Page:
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[TOP STORY] The CoreShares S&P ETF that’s free of tech

Simon Brown: I’m chatting now with Chris Rule from CoreShares. Chris, I appreciate the morning hours. Your CoreShares S&P Global Dividend Aristocrats ETF: We were chatting on Friday and you pointed out to me that because of its approach, which has a long track record of paying dividends, if memory serves, for US companies — I think it’s 25 years — that means it’s technology. free And looking at that chart, it’s certainly tech free, because it’s under pressure, but not something we’ve seen in the Nasdaq; And honestly not as much as we’ve seen in the S&P 500.

Chris rules: Yes, one hundred percent correct. Method of dividend [in] Elites have been around for a while now, but [for] Companies in the US to qualify – you said 25 – it’s actually 50 years.

Simon Brown: Whoah.

Chris rules: Yes. So it varies from region to region, but they’re really the kind of companies that have proven their track record with cash flow and dividend payments. So when you look at the make-up of the sector, say, earlier this year, technology was sitting at about 5% of the strategy, and on the other hand something like consumer major was closer to 20%. And that’s almost an exact opposite of what you see in, say, MSCI World or MSCI ACWI. So the exposure looks very different. And then because of some of the pressures around the market and interest rate pressures and inflationary pressures, the behavior was very different, of course, in the strategy you name in relation to some of those names — the Nasdaq and the S&P 500 and so on.

Simon Brown: It actually made me think about it then – I looked at it and thought, hey, this is a nice non-tech. It’s not an untrue statement but, especially considering most investors, we’ll be in the MSCI World, or we’ll be in the S&P 500, or your global, [where the code is ‘global]. They all serve a purpose, they’re all a bit tech-heavy. It’s almost a nice contrast to have in the portfolio, as it’s significantly less volatile. It’s going to be a little more boring, but there’s a place for some boring in equity portfolios.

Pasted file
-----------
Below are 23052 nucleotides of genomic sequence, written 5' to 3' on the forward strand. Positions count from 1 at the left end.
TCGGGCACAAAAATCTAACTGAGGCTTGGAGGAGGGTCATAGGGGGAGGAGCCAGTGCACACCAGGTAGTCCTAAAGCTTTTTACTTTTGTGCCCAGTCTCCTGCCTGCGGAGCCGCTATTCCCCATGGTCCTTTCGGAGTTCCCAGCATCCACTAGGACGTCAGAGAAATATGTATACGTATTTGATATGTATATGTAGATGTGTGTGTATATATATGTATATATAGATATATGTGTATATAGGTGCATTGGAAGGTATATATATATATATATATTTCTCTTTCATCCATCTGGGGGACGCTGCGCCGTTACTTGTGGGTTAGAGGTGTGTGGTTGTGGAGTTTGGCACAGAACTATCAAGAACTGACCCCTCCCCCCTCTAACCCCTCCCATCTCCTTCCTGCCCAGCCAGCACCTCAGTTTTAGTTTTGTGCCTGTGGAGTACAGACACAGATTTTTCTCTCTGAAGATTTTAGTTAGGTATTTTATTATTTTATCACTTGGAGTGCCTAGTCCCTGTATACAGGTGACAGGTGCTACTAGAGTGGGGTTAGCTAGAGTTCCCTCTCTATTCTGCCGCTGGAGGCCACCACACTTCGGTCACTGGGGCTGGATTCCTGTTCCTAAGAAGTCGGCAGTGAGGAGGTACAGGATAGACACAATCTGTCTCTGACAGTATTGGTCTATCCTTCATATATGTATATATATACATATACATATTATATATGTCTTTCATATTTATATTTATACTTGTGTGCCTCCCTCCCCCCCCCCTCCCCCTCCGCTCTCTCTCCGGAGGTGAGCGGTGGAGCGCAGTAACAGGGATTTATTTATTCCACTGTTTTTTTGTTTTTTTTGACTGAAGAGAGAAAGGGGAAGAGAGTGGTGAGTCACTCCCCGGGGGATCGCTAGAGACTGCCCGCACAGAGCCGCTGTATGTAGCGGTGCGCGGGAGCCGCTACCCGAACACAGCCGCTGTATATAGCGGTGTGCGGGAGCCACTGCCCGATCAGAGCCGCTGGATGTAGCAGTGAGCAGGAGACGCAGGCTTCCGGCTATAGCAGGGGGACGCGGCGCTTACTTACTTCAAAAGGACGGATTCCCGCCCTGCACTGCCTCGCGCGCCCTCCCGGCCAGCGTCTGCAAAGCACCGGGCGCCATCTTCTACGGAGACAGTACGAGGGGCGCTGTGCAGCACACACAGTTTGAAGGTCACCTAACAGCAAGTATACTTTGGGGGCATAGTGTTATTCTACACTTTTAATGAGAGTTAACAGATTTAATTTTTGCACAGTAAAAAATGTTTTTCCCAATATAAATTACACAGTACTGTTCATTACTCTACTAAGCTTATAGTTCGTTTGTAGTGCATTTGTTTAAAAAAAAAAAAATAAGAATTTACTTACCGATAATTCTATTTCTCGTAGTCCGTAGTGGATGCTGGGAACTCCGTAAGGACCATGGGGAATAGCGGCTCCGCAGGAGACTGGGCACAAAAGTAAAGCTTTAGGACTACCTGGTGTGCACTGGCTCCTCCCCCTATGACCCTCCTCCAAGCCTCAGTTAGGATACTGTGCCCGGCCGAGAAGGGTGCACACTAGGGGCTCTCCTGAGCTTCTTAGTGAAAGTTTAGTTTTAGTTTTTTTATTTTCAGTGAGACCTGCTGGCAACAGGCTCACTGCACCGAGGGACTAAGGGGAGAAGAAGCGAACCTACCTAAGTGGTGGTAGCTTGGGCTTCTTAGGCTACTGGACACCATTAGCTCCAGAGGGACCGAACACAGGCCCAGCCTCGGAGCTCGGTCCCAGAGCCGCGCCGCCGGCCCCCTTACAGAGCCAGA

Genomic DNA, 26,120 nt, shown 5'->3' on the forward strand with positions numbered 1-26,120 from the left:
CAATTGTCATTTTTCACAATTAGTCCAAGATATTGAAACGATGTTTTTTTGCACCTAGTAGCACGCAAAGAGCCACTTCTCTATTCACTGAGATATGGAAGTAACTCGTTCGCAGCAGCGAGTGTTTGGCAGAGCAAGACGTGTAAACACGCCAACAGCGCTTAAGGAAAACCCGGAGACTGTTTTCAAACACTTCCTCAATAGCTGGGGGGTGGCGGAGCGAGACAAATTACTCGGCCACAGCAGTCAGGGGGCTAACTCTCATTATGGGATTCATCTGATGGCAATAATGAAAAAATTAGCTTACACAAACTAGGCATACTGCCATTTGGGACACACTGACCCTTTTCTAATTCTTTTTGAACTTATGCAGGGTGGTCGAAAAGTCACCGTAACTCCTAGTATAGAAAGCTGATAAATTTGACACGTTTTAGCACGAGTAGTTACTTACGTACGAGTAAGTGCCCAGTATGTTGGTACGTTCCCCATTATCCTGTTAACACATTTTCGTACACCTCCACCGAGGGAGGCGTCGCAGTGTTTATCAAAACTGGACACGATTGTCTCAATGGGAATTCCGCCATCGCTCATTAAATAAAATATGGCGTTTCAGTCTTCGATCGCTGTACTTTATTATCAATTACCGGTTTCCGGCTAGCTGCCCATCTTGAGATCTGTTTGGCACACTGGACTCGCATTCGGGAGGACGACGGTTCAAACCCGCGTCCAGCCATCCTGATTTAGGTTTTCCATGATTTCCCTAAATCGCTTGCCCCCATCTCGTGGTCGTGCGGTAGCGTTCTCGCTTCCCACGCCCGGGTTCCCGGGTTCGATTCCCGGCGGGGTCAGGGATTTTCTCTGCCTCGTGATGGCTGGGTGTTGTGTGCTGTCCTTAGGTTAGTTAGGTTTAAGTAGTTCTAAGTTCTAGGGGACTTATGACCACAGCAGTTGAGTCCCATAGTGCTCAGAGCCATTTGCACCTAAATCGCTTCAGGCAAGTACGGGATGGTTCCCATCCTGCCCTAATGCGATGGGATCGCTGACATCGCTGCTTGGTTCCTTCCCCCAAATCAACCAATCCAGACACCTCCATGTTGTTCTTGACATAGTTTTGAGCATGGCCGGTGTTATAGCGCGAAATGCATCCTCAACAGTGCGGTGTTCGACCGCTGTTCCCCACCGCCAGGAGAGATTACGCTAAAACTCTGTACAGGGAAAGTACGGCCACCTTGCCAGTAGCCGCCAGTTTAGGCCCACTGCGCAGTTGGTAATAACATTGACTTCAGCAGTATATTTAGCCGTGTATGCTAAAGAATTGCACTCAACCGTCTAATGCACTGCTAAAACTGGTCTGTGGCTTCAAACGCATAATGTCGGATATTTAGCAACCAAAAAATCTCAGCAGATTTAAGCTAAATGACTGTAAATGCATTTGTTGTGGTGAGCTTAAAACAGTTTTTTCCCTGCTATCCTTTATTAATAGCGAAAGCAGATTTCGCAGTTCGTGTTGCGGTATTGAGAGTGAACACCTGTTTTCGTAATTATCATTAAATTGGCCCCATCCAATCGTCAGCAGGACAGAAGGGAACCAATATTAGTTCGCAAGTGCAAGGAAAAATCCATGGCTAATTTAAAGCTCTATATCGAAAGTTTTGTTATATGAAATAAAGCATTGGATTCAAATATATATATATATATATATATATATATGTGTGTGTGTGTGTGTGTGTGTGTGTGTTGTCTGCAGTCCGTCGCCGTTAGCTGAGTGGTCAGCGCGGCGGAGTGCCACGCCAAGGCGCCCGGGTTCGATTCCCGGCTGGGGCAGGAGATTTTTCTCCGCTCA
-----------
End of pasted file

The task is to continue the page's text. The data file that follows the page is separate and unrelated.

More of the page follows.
Chris rules: absolutely

Before we launched the fund, we did a lot of work, particularly in the stock-broking market for private clients, and it suggested that clients, when they took their money out and invested offshore, were actually looking for safe haven investments.

So, as you say, boring companies, the kind of companies you recognize, that have been around for a long time – Unilever and Procter & Gamble, Coca-Cola and Pepsi. Such companies are actually looking to invest as they nest egg.

A major reason for clients to invest offshore was to diversify their exposure and ultimately protect the longevity of their assets.

And so we’re just like that in this position. It’s a portfolio diversifier, a portfolio of high-quality stocks that have proven their business models over time, basically.

Simon Brown: Yes. And paying 50 years of dividends – this does not come lightly at all. And it’s stocks, it’s IBM, it’s Colgate Palmolive, it’s, like you say, Procter & Gamble. Even if times are tough, we still brush our teeth.

We’ll leave it at that. Chris Rule at CoreShares As always I appreciate the morning insight.

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